We used composite measure to find average of variables by using five scales for the survey. The scales used were 1, 2, 3, 4, and 5; the essence of this was to be sure that our constructs are latent variables that cannot be measured directly but with the help of other variables. The outcome of the composite of each construct generated another table on the data of our SPSS, and the values were between 1 and 5. For the record,

5 represents strongly agree

4 represents agree

3 represents neural

2 represents disagreed

1 represents strongly disagreed

All the variables show good reliability. Cronbach’s alpha was greater than 0.9 in all constructs.

**Table 9** shows the value of Alpha at 0.907, which is greater than 0.70; therefore, the variables (x1, x2, x3, x4) are reliable and measured ease of use accurately.

**Table 10** shows the value of Alpha at 0.932, which is greater than 0.70; therefore, the variables (x5, x6, x7, x8) are reliable and measured perceived usefulness of e-banking accurately.

**Table 11** shows the value of Alpha is 0.913, which is greater than 0.70; therefore, the variables (x9, x10, x11, x12) are reliable and measured perceived web security accurately.

**Table 12** shows the value of Alpha is 0.907, which is greater than 0.70; therefore, the variables (x13, x14, x15, x16) are reliable and measured customer’s attitude accurately.

**Table 13** shows the value of Alpha is 0.913, which is greater than 0.70; therefore, the variables (x17, x18, x19) are reliable and measured customer’s intention to use e-banking accurately.

**Correlation for all five constructs:**

**Table 14**, above, shows the coefficient of correlation r for EOU and USFL is 1.000, meaning there is perfect correlation between ease of use and perceived usefulness of e-banking. As ease of use of e-banking increases, by any unit, usefulness also increases by the same unit and vice versa, a parallel relationship. The P-value is 0.000 (less than 0.05); the relationship is significant.

The value of r for EOU and PWS is 0.306, meaning there is a weak correlation between ease of use and perceived web security. The P-value is 0.032 (less than 0.05), meaning the relationship is significant.

The value of r for EOU and ATTD is 0.743, indicating a moderate correlation between ease of use and customers attitude toward e-banking. The P-value is 0.000 (less than 0.05), meaning the relationship is significant.

The value of r for EOU and ITTU is 0.820, indicating a strong correlation between ease of use and customers’ intention to use e-banking. The P-value is 0.000 (less than 0.05), meaning the relationship is significant.

The value of r for USFL and PWS is 0.306, meaning there is a weak correlation between usefulness and perceived web security. The P-value is 0.032 (less than 0.05), meaning the relationship is significant.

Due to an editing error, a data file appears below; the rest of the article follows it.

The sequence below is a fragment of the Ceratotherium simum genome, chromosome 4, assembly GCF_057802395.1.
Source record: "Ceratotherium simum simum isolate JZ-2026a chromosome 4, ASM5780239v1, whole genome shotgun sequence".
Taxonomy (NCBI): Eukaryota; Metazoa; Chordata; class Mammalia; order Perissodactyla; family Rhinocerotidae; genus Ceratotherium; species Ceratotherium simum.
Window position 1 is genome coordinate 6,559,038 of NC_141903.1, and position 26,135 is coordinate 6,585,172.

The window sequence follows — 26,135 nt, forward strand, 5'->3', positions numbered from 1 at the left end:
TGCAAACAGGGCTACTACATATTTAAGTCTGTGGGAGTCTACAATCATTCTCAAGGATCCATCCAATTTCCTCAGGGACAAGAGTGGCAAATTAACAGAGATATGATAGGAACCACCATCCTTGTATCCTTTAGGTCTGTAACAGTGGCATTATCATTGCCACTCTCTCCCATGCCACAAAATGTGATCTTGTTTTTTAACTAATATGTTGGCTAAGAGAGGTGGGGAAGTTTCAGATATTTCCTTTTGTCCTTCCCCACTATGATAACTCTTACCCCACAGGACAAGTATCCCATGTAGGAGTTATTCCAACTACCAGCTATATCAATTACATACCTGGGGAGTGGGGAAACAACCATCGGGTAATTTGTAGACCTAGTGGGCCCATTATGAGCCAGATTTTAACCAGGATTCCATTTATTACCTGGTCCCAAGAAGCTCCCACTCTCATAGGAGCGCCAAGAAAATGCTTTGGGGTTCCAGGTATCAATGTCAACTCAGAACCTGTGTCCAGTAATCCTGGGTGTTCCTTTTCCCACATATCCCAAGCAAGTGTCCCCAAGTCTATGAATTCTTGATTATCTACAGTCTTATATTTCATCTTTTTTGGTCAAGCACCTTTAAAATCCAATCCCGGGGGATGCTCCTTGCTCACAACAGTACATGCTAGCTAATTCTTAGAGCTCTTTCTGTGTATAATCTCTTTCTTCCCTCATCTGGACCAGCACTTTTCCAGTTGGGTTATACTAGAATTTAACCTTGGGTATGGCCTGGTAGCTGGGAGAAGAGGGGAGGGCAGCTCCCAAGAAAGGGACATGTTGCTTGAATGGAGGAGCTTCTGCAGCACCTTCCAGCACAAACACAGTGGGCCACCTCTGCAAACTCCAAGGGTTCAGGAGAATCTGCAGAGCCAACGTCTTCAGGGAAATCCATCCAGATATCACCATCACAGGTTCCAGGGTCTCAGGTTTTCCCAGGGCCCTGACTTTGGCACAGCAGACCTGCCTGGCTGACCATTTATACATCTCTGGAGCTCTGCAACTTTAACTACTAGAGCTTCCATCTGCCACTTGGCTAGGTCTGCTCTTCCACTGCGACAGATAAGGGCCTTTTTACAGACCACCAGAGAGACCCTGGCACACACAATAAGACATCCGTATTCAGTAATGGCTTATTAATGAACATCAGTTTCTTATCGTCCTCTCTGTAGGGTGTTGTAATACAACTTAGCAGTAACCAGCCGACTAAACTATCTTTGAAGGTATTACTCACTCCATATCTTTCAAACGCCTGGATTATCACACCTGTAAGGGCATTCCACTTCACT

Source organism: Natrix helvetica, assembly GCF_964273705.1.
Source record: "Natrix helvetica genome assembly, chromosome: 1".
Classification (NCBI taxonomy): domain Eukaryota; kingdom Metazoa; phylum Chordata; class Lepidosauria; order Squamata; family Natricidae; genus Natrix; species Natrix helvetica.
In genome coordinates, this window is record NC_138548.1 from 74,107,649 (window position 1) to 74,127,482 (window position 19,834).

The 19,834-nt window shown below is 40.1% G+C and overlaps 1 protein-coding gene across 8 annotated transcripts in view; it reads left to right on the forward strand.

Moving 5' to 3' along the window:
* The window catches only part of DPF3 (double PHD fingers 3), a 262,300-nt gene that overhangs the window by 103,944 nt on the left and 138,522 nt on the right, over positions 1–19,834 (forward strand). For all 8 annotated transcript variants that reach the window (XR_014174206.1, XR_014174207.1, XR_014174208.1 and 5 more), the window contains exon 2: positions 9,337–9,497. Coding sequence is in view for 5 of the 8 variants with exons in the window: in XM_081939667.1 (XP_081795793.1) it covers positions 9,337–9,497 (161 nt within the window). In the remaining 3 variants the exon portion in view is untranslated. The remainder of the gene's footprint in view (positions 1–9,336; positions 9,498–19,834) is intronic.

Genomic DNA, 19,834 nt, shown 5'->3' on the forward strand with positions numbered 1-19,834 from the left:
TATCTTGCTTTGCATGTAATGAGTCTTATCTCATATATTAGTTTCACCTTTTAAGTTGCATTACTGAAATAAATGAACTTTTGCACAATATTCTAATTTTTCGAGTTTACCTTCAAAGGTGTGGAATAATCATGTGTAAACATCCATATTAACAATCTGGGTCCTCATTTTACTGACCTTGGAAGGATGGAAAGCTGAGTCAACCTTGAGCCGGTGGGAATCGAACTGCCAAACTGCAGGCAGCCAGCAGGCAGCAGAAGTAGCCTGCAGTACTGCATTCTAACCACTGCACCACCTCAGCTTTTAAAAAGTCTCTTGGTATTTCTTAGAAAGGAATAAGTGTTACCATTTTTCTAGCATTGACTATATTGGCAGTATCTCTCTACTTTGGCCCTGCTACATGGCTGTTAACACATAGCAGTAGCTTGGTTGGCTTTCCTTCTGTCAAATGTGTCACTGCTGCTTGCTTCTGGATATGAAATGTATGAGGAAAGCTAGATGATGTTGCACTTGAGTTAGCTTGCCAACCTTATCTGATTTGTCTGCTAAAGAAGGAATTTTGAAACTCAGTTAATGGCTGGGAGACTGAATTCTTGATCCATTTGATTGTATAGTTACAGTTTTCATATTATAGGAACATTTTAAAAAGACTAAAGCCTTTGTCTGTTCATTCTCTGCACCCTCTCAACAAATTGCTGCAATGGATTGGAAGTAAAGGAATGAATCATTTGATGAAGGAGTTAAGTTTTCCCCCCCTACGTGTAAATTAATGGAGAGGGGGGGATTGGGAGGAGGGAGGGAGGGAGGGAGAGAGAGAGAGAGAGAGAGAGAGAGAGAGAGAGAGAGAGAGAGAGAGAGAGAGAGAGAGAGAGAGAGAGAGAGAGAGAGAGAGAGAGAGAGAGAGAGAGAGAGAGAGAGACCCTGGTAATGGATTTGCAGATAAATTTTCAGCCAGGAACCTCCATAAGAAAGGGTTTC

The value of r for USFL and ATTD is 0.743, meaning there is a moderate correlation between usefulness and customer’s attitude towards e-banking. The P-value is 0.000 (less than 0.05), meaning the relationship is significant.

The value of r for USFL and ITTU is 0.820, it shows there is strong correlation between usefulness and customer intention to use e-banking. The P-value is 0.000 (less than 0.05); meaning the relationship is significant.

The value of r for PWS and ATTD is 0.495; it shows there is a weak correlation between perceived web security and customer’s attitude toward e-banking. The P-value is 0.000 (less than 0.05), meaning the relationship is significant.

The value of r for PWS and ITTU is 0.382, indicating a weak correlation between perceived web security and customer intention to use e-banking. The P-value is 0.007(less than 0.05), meaning the relationship is significant.

The value of r for ATTD and ITTU is 0.779, which means there is strong correlation between attitude of customers and intention to use e-banking. The P-value is 0.000 (less than 0.05), meaning the relationship is significant.

**Table 15**, above, shows the coefficient of correlation r is 0.740, showing a moderate correlation between x1 and x2. The P-value is 0.000 (less than 0.05), making the relationship significant.

• The value of r is 0.752, showing strong correlation between x1 and x3. The P-value is 0.000 (less than 0.05), meaning the relationship is significant.

• The value of r is 0.713, showing there is moderate correlation between x1 and x4. The P-value is 0.000 (less than 0.05); making the relationship significant.

• The value of r is 0.710, showing there is moderate correlation between x2 and x3. The P-value is 0.000 (less than 0.05); the relationship is significant.

• The value of r is 0.764, meaning there is strong correlation between x2 and x4. The P-value is 0.000 (less than 0.05); the relationship is significant.

• The value of r is 0.818; it shows there strong correlation between x3 and x4.

The P-value is 0.000 (less than 0.05); the relationship is significant.

**Table 16** shows that the coefficient of correlation r is 0.834, meaning there is a strong correlation between x5 and x6. The P-value is 0.000 (less than 0.05), making the relationship significant.

• The value of r is 0.596, which means there is moderate correlation between x5 and x7. The P-value is 0.000 (less than 0.05); the relationship is significant.

• The value of r is 0.572, which means there is moderate correlation between x5 and x8. The P-value is 0.000 (less than 0.05); the relationship is significant.